What is the opposite of khaki, chrome? What is the opposite of lavender? A pumpkin paint that changes color with a moving sun. (That is the color my mother recently painted their dining room.) My first summer home from college my mother and I repainted my childhood bedroom saw grass and sage with a yellow-rose-of-Texas trim, but that was my decision: a revision. We also hung drywall on the ceiling. My father was two floors away, with an adding machine. Profession, circumstance, he was still so much closer than so many other fathers.
“Superman" is a game you can play with one child (lighter person) and one parent (heavier person), wherein the lighter person is leg-pressed into a flying position by the heavier person. The hands of both can be interlocked to increase stability.
Kyle Riker knows nothing of William really and Will knows not much of Dad save they loved the same woman in different ways, that they lived in Alaska on a planet named Earth and now they are among the stars, at Starbase Montgomery. (That name: how Anglo! How American!) They are exchanging briefs of information and offering opaque beside-the-point soliloquys behind doors that whisper pneumatically as they slide shut.
Father Kyle has come to Son William in order to assign him a dangerous assignment. It is even more dangerous than the daily pomp-and-thrust of the Enterprise, supposedly. It gets a bit rote after this so I’ll leave it. In the episode prior Picard was forced to kill his future self in order to end a Mobius time-loop; interpret that however you like. Space is full of unexpected space viruses, and battles with unknown races, and also the matter of nothingness.
If your teacher is good enough, learning to ride a bike is a snap, and you won’t know you’re doing it alone until you’re halfway down the driveway and your father informs you of this.
Ultimately any parent may shepherd a child to confront things unknowable. I am not giving Star Trek the credit for this, but anything can be a cue.
A few years ago, when my father was getting rid of cancer, he said often that he was “working on keeping body and soul together.” It was an alien phrase that was far folksier than he. (Alien, ha.) This is basically all the members of the Enterprise are ever doing, however. Next Generation is pragmatically atheist, thinking of primitive theist cultures as allegorical, but at the same time deeply empurpled with metaphysics. Keeping the self inside the body is a daily task, a calibration and a battlefront.
By “strange new worlds” Starfleet means "the nature of being itself," but also, parents. The bad alien makeup and plaster of paris sets are merely the pop culture pabulum in which is secreted the thing that anchors the viewer’s heart.
When you give a dog a pill it’s best to put it in some peanut butter or cream cheese.
The Star Trek metaphysicists go out into the limitless constellation of possibilities, looking out past the deck, wondering only about origins, obsessed and embarrassed to be so. For keeping body and soul together requires a narrative of birth. For birth requires an equation of organisms.
When casting a fishing line from a boat, keep your eye on the horizon; aim for it.
All people, moving in any direction, are historians are anthropologists are archeologists are cosmologists are metaphysicists. Daughters beside fathers are space ship explorers are Travelers are adults who wonder what it will be like to be an origin, if that is what will happen, for it is a possibility.
One Thursday morning I am standing against a tree across the street from the Spaulding-Logan Square El stop, listening to a sui generis mc through failing ear buds. It is the first hot day of the year. I am wholly in my own world; I’ve been cleaning all morning. It is a contemporary trope: the buzzy nervousness that descends in expectation of a visit from one’s folks. “Heyyyyyyy,” my mother says as she emerges up the escalator first, yes, saying all of those y’s. Behind her my father, a little, in true form, “kerfuffled": hair winged out at the sides, a little trip upon debarking the escalator.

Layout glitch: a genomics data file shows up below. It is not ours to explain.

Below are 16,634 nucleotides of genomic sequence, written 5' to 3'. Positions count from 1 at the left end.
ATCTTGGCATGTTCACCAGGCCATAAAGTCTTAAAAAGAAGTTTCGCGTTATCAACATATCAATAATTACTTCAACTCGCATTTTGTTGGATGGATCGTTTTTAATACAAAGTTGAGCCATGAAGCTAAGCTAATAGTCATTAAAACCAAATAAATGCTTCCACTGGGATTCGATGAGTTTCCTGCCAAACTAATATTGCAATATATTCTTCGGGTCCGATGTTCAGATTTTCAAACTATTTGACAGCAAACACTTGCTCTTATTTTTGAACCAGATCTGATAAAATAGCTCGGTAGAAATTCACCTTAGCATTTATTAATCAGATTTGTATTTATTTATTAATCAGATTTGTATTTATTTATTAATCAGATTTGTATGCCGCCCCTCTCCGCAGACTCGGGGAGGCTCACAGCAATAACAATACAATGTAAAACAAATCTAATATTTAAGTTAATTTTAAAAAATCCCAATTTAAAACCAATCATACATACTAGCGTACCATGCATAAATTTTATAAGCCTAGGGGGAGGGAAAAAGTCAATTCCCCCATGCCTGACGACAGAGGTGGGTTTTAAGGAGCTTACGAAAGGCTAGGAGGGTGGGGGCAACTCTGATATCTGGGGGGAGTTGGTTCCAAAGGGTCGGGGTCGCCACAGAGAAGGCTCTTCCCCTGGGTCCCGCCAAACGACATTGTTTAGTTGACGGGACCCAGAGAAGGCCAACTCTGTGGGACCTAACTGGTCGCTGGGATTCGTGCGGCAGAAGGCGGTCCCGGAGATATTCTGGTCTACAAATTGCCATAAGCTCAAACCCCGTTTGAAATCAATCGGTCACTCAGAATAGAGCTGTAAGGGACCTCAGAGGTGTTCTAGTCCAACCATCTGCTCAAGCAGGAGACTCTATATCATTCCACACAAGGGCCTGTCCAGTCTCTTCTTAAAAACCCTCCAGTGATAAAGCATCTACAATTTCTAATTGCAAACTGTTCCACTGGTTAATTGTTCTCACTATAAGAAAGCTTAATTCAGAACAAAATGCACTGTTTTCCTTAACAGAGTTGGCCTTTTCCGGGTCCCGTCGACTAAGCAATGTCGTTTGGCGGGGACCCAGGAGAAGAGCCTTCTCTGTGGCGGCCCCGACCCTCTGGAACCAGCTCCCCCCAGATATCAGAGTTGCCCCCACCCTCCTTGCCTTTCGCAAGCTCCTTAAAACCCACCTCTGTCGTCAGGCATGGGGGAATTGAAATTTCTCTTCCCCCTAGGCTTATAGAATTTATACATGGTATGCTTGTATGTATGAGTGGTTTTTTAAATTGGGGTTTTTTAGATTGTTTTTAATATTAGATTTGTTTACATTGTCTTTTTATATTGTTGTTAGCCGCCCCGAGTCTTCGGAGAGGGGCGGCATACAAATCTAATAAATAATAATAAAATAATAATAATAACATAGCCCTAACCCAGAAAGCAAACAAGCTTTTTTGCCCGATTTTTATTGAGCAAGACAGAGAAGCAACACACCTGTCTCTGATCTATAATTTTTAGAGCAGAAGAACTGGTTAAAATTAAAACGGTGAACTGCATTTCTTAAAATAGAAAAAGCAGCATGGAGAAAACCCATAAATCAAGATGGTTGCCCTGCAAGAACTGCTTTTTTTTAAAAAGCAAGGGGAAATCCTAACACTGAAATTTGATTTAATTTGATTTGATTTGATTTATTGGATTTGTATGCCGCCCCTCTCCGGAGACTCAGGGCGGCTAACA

Almost as soon as I’ve led my parents up to our third-floor apartment—they are still heaving yet—my grandmother’s elder care home calls to say she has fallen out of her wheelchair. It is the second time in as many years; apparently it was a light fall but she has a bruise on her forehead and will be needing extra staff attention and x-rays as soon as possible. My uncle, up from Florida, is there to visit and make decisions.
Two moments later I go to put on some shorts for some zoo-and-lake tourism in this heat, and when I return my parents are in the middle of conversation about what life would’ve been like if. If they had left Maryland, and the mothers who lived there. I had gone to school in New England and they had loved it there, its walkability and moderation. But my father’s client list was centered in their current geography. In response I make some yelping pup noise and my father turns to say, “Oh, we talk like this. If life had been different.” “But you’re always in the plan,” he says. “You and your brother.” I suppose I admit to having felt, then, an un-innocuous pang in a lavender color.
Too much? Sure.
After the zoo, where both my father and mother fall a little bit in love with the Lincoln Park Zoo polar bear who is doing flip-turns, and before the comedy show, we find a bar to catch some cool air and a set. We have wine and sweet potato fries and it’s about seven hours into the visit, which means it’s time for my parents to ask about what I’ve been writing lately. In a bland voice, I say essays and then drink most of the wine in my glass. Essays about what. Essays about Star Trek.
“Ah?” my father says, in an un-invested inflection.
“Yeah, we used to watch it together every night after dinner.”
“We did? I guess what matters is that you remember it,” he says.
And next he says: “In the nineties I was interested in vampires and immortals, but I got over that.”
Perhaps in mentioning it I was hoping to get an end for the Star Trek essay. This is me attempting to end the Star Trek essay.
Fathers are narratives, Riker. We fashion them into the story we need. This is the final component of adolescence, or so my therapist has told me. When they become people to us, we can perhaps start to become people too.
So, yes. The next morning I walk into the kitchen and my own father is getting out the milk for his coffee. “I remember now, that we watched Star Trek. You just had to remind me.”